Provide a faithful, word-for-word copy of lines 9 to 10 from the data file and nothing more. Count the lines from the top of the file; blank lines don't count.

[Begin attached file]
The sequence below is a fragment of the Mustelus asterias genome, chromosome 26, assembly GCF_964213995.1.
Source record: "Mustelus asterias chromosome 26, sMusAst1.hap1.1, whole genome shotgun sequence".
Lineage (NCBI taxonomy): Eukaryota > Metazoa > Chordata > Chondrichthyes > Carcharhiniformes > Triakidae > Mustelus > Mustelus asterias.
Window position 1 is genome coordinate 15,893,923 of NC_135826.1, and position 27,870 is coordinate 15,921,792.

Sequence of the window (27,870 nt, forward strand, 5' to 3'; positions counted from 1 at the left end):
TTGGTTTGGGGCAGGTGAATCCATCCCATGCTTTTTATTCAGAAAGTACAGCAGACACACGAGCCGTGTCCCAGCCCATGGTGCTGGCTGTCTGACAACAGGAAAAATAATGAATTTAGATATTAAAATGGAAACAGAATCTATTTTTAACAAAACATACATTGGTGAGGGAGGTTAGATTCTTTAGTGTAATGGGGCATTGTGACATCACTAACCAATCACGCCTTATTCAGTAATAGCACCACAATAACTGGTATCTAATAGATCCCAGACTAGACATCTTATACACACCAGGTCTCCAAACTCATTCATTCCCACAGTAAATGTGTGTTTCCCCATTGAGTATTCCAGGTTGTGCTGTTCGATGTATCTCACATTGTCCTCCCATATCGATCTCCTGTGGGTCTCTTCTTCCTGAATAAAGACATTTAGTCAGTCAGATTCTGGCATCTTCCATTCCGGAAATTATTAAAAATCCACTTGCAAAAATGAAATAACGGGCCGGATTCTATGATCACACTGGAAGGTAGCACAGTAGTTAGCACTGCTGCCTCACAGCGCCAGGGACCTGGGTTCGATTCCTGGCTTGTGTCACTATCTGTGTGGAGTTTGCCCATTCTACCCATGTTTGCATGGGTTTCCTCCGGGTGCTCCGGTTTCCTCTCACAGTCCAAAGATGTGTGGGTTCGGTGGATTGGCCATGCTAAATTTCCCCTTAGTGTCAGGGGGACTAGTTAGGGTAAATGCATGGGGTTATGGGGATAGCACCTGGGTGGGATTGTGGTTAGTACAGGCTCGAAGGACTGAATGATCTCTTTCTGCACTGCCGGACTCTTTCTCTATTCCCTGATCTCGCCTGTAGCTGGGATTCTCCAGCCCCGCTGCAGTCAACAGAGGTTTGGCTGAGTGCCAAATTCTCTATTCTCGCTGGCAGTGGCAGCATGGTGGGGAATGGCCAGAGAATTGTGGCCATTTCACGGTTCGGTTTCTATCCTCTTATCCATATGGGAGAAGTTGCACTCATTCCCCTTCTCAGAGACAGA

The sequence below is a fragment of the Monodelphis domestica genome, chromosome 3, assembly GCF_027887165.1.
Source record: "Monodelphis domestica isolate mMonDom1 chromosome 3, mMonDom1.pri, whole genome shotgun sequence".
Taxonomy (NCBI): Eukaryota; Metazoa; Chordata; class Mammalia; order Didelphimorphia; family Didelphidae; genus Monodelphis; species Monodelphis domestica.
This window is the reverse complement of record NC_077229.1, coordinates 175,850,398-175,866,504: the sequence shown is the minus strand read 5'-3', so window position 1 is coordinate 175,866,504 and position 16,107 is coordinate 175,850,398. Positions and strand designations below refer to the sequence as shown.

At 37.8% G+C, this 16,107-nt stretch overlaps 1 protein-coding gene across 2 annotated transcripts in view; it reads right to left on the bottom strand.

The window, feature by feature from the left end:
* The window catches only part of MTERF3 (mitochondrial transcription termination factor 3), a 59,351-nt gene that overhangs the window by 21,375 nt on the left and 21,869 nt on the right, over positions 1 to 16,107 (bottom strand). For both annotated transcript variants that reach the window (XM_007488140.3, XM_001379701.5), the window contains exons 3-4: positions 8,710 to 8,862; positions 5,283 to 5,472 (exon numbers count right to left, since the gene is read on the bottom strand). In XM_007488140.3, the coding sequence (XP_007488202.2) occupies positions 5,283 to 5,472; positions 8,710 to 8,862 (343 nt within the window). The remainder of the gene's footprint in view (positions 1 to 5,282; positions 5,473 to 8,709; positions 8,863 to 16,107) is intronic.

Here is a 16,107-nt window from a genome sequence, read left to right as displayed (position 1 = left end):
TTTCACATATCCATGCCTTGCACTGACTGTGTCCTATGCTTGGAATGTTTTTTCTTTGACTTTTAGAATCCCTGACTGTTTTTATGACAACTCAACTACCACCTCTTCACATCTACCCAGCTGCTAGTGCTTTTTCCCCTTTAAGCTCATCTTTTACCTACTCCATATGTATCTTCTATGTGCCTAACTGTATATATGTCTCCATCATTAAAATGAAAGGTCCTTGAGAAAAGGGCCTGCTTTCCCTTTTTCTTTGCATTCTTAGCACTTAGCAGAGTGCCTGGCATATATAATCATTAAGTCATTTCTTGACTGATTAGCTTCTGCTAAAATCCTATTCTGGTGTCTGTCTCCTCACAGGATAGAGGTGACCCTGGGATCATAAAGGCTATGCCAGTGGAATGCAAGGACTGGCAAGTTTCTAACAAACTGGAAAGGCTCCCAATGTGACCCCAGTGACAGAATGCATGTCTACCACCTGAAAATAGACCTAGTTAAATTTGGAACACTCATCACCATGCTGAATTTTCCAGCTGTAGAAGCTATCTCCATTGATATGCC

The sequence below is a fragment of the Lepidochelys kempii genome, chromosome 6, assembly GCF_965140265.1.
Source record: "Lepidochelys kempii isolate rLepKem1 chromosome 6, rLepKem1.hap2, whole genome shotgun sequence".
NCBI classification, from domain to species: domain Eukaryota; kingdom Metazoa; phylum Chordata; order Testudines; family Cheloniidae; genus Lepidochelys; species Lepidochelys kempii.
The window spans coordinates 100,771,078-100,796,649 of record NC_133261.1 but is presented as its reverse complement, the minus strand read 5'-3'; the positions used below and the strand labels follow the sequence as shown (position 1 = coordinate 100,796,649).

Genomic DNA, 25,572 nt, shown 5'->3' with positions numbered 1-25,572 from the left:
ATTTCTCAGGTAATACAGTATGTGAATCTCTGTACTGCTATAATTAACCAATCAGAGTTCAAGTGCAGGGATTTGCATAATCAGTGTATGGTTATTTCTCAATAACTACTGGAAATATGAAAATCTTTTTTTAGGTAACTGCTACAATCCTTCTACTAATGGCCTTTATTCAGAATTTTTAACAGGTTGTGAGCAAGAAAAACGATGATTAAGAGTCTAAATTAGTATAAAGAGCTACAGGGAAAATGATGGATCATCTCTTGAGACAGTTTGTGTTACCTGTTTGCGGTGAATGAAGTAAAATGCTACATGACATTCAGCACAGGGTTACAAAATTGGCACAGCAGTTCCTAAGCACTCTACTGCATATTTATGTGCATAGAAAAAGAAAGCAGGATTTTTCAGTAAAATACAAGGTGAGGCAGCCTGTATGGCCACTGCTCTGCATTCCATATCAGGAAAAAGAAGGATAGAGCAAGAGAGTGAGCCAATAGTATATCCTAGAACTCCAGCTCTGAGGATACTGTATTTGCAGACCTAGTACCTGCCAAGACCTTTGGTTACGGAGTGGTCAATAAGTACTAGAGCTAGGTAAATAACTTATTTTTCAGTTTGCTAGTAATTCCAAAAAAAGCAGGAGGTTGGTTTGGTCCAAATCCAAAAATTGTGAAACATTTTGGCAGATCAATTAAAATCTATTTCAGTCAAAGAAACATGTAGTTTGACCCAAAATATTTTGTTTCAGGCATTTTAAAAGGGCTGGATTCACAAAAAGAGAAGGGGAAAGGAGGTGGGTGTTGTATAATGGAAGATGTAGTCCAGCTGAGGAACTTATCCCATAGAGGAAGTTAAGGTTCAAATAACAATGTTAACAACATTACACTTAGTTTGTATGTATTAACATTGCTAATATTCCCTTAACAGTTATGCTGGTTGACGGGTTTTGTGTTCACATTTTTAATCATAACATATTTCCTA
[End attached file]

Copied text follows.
Taxonomy (NCBI): Eukaryota; Metazoa; Chordata; class Mammalia; order Didelphimorphia; family Didelphidae; genus Monodelphis; species Monodelphis domestica.
This window is the reverse complement of record NC_077229.1, coordinates 175,850,398-175,866,504: the sequence shown is the minus strand read 5'-3', so window position 1 is coordinate 175,866,504 and position 16,107 is coordinate 175,850,398. Positions and strand designations below refer to the sequence as shown.